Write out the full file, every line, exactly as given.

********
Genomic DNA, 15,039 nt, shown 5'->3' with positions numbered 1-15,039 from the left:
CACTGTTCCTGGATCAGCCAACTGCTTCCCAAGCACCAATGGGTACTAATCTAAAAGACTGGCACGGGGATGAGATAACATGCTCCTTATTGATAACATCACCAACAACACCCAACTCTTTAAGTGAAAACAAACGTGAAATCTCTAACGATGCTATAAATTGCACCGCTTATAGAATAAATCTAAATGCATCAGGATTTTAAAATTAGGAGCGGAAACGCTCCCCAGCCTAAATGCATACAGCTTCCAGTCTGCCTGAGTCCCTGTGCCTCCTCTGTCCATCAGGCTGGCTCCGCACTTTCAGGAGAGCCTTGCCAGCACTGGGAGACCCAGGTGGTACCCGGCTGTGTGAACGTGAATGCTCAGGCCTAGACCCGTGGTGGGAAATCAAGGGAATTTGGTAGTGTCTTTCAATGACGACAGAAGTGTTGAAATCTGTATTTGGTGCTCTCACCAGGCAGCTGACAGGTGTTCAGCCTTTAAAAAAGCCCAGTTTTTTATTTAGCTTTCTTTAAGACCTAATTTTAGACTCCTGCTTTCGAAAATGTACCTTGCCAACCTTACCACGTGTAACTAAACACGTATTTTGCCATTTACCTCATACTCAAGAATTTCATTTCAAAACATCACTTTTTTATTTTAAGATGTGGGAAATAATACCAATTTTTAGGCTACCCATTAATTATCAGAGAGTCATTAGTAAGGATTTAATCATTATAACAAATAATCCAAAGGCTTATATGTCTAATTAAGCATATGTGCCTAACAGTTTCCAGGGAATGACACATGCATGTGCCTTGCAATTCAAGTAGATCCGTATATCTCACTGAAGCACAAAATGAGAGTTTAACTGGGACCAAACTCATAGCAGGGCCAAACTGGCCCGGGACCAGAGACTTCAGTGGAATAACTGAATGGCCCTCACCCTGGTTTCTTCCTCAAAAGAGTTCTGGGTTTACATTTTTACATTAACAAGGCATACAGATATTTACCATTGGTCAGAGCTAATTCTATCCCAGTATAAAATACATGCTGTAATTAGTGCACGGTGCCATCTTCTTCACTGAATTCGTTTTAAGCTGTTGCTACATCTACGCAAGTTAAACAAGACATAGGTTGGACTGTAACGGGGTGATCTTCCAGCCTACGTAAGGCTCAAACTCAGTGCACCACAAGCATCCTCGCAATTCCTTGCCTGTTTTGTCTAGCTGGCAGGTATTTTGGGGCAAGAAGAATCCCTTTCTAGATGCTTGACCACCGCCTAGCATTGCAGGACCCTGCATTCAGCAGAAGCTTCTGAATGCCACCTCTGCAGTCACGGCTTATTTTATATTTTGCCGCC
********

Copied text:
Genomic DNA, 15,039 nt, shown 5'->3' with positions numbered 1-15,039 from the left:
CACTGTTCCTGGATCAGCCAACTGCTTCCCAAGCACCAATGGGTACTAATCTAAAAGACTGGCACGGGGATGAGATAACATGCTCCTTATTGATAACATCACCAACAACACCCAACTCTTTAAGTGAAAACAAACGTGAAATCTCTAACGATGCTATAAATTGCACCGCTTATAGAATAAATCTAAATGCATCAGGATTTTAAAATTAGGAGCGGAAACGCTCCCCAGCCTAAATGCATACAGCTTCCAGTCTGCCTGAGTCCCTGTGCCTCCTCTGTCCATCAGGCTGGCTCCGCACTTTCAGGAGAGCCTTGCCAGCACTGGGAGACCCAGGTGGTACCCGGCTGTGTGAACGTGAATGCTCAGGCCTAGACCCGTGGTGGGAAATCAAGGGAATTTGGTAGTGTCTTTCAATGACGACAGAAGTGTTGAAATCTGTATTTGGTGCTCTCACCAGGCAGCTGACAGGTGTTCAGCCTTTAAAAAAGCCCAGTTTTTTATTTAGCTTTCTTTAAGACCTAATTTTAGACTCCTGCTTTCGAAAATGTACCTTGCCAACCTTACCACGTGTAACTAAACACGTATTTTGCCATTTACCTCATACTCAAGAATTTCATTTCAAAACATCACTTTTTTATTTTAAGATGTGGGAAATAATACCAATTTTTAGGCTACCCATTAATTATCAGAGAGTCATTAGTAAGGATTTAATCATTATAACAAATAATCCAAAGGCTTATATGTCTAATTAAGCATATGTGCCTAACAGTTTCCAGGGAATGACACATGCATGTGCCTTGCAATTCAAGTAGATCCGTATATCTCACTGAAGCACAAAATGAGAGTTTAACTGGGACCAAACTCATAGCAGGGCCAAACTGGCCCGGGACCAGAGACTTCAGTGGAATAACTGAATGGCCCTCACCCTGGTTTCTTCCTCAAAAGAGTTCTGGGTTTACATTTTTACATTAACAAGGCATACAGATATTTACCATTGGTCAGAGCTAATTCTATCCCAGTATAAAATACATGCTGTAATTAGTGCACGGTGCCATCTTCTTCACTGAATTCGTTTTAAGCTGTTGCTACATCTACGCAAGTTAAACAAGACATAGGTTGGACTGTAACGGGGTGATCTTCCAGCCTACGTAAGGCTCAAACTCAGTGCACCACAAGCATCCTCGCAATTCCTTGCCTGTTTTGTCTAGCTGGCAGGTATTTTGGGGCAAGAAGAATCCCTTTCTAGATGCTTGACCACCGCCTAGCATTGCAGGACCCTGCATTCAGCAGAAGCTTCTGAATGCCACCTCTGCAGTCACGGCTTATTTTATATTTTGCCGCC